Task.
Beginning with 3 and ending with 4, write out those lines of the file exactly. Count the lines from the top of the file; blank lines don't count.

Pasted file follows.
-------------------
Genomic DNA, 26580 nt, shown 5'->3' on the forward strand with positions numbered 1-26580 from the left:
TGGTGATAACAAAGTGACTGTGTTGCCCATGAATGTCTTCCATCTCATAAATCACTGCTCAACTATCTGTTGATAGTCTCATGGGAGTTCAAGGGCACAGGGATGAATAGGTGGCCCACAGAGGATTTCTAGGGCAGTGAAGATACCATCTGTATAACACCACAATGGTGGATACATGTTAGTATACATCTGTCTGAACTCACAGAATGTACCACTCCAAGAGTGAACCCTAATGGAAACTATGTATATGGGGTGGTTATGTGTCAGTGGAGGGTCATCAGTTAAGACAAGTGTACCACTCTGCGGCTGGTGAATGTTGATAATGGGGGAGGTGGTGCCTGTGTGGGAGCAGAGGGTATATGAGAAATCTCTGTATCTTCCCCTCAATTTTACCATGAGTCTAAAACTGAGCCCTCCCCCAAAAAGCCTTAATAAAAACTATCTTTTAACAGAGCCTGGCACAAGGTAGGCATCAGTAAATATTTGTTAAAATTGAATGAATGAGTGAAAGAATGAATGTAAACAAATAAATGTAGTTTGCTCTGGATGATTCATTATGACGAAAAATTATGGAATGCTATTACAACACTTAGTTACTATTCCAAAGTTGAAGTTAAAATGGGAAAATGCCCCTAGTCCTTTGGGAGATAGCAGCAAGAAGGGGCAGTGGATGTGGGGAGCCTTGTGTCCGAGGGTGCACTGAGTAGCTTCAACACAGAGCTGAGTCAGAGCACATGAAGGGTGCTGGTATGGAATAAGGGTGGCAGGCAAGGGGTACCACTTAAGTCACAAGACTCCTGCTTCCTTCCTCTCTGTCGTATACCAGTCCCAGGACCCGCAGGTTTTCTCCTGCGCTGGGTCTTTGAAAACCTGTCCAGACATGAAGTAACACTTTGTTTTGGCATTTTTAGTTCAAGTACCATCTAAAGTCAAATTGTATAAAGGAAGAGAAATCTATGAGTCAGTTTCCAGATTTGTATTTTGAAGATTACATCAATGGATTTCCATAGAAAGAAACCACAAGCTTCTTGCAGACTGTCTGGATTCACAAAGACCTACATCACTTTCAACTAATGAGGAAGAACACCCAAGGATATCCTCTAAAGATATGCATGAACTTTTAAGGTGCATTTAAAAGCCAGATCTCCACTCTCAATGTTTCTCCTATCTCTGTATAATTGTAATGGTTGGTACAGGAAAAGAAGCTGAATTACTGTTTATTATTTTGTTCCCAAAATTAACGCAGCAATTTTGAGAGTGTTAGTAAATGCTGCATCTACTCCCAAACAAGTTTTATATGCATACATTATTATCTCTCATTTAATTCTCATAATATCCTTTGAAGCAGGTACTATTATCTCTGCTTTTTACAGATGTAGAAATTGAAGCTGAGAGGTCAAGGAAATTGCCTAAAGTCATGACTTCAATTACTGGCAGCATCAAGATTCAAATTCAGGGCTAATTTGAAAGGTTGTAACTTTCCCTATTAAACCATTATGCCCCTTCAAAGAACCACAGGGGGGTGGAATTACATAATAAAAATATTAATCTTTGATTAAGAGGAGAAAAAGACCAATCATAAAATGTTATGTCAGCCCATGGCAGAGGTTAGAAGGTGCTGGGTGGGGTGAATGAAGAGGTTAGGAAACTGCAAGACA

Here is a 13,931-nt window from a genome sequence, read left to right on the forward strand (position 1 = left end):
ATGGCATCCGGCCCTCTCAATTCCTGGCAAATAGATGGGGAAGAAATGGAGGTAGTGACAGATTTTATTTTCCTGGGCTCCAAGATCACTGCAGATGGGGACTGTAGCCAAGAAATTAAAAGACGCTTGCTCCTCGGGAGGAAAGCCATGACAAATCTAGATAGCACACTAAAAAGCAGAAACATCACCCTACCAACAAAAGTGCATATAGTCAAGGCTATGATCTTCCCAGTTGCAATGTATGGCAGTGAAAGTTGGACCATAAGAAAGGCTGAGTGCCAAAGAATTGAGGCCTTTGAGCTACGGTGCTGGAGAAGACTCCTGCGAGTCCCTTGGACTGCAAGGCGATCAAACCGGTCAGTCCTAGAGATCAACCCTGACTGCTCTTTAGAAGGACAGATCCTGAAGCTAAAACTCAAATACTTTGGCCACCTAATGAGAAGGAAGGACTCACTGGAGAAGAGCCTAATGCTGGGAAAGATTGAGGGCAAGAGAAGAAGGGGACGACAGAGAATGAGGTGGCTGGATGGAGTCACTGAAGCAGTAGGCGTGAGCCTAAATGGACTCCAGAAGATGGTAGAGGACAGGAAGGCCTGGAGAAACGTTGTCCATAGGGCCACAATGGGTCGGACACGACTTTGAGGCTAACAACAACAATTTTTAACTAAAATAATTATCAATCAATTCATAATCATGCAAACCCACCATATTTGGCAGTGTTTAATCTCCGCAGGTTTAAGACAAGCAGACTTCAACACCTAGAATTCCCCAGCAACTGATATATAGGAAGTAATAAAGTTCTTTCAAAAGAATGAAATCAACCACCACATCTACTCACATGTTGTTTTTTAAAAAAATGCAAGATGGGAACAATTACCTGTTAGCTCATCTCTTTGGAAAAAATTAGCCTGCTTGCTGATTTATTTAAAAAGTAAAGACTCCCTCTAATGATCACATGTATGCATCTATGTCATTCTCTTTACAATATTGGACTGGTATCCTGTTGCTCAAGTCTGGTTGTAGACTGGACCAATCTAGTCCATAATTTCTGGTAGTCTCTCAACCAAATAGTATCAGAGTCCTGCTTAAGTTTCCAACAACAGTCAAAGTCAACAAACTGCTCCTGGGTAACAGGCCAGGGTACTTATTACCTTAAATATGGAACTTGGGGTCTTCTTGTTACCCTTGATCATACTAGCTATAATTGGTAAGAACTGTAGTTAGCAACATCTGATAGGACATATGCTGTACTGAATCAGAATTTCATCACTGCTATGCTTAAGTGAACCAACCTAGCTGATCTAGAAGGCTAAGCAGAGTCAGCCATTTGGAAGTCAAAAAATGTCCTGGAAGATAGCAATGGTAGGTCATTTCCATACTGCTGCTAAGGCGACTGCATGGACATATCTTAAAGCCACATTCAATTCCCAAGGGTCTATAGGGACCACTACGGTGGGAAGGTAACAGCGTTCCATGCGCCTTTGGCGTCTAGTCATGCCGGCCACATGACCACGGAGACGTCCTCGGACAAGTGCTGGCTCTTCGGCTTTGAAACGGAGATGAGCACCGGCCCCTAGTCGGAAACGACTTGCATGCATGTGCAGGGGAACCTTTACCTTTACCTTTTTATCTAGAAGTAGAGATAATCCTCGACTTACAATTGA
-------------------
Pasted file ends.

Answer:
Here is a 13,931-nt window from a genome sequence, read left to right on the forward strand (position 1 = left end):
ATGGCATCCGGCCCTCTCAATTCCTGGCAAATAGATGGGGAAGAAATGGAGGTAGTGACAGATTTTATTTTCCTGGGCTCCAAGATCACTGCAGATGGGGACTGTAGCCAAGAAATTAAAAGACGCTTGCTCCTCGGGAGGAAAGCCATGACAAATCTAGATAGCACACTAAAAAGCAGAAACATCACCCTACCAACAAAAGTGCATATAGTCAAGGCTATGATCTTCCCAGTTGCAATGTATGGCAGTGAAAGTTGGACCATAAGAAAGGCTGAGTGCCAAAGAATTGAGGCCTTTGAGCTACGGTGCTGGAGAAGACTCCTGCGAGTCCCTTGGACTGCAAGGCGATCAAACCGGTCAGTCCTAGAGATCAACCCTGACTGCTCTTTAGAAGGACAGATCCTGAAGCTAAAACTCAAATACTTTGGCCACCTAATGAGAAGGAAGGACTCACTGGAGAAGAGCCTAATGCTGGGAAAGATTGAGGGCAAGAGAAGAAGGGGACGACAGAGAATGAGGTGGCTGGATGGAGTCACTGAAGCAGTAGGCGTGAGCCTAAATGGACTCCAGAAGATGGTAGAGGACAGGAAGGCCTGGAGAAACGTTGTCCATAGGGCCACAATGGGTCGGACACGACTTTGAGGCTAACAACAACAATTTTTAACTAAAATAATTATCAATCAATTCATAATCATGCAAACCCACCATATTTGGCAGTGTTTAATCTCCGCAGGTTTAAGACAAGCAGACTTCAACACCTAGAATTCCCCAGCAACTGATATATAGGAAGTAATAAAGTTCTTTCAAAAGAATGAAATCAACCACCACATCTACTCACATGTTGTTTTTTAAAAAAATGCAAGATGGGAACAATTACCTGTTAGCTCATCTCTTTGGAAAAAATTAGCCTGCTTGCTGATTTATTTAAAAAGTAAAGACTCCCTCTAATGATCACATGTATGCATCTATGTCATTCTCTTTACAATATTGGACTGGTATCCTGTTGCTCAAGTCTGGTTGTAGACTGGACCAATCTAGTCCATAATTTCTGGTAGTCTCTCAACCAAATAGTATCAGAGTCCTGCTTAAGTTTCCAACAACAGTCAAAGTCAACAAACTGCTCCTGGGTAACAGGCCAGGGTACTTATTACCTTAAATATGGAACTTGGGGTCTTCTTGTTACCCTTGATCATACTAGCTATAATTGGTAAGAACTGTAGTTAGCAACATCTGATAGGACATATGCTGTACTGAATCAGAATTTCATCACTGCTATGCTTAAGTGAACCAACCTAGCTGATCTAGAAGGCTAAGCAGAGTCAGCCATTTGGAAGTCAAAAAATGTCCTGGAAGATAGCAATGGTAGGTCATTTCCATACTGCTGCTAAGGCGACTGCATGGACATATCTTAAAGCCACATTCAATTCCCAAGGGTCTATAGGGACCACTACGGTGGGAAGGTAACAGCGTTCCATGCGCCTTTGGCGTCTAGTCATGCCGGCCACATGACCACGGAGACGTCCTCGGACAAGTGCTGGCTCTTCGGCTTTGAAACGGAGATGAGCACCGGCCCCTAGTCGGAAACGACTTGCATGCATGTGCAGGGGAACCTTTACCTTTACCTTTTTATCTAGAAGTAGAGATAATCCTCGACTTACAATTGA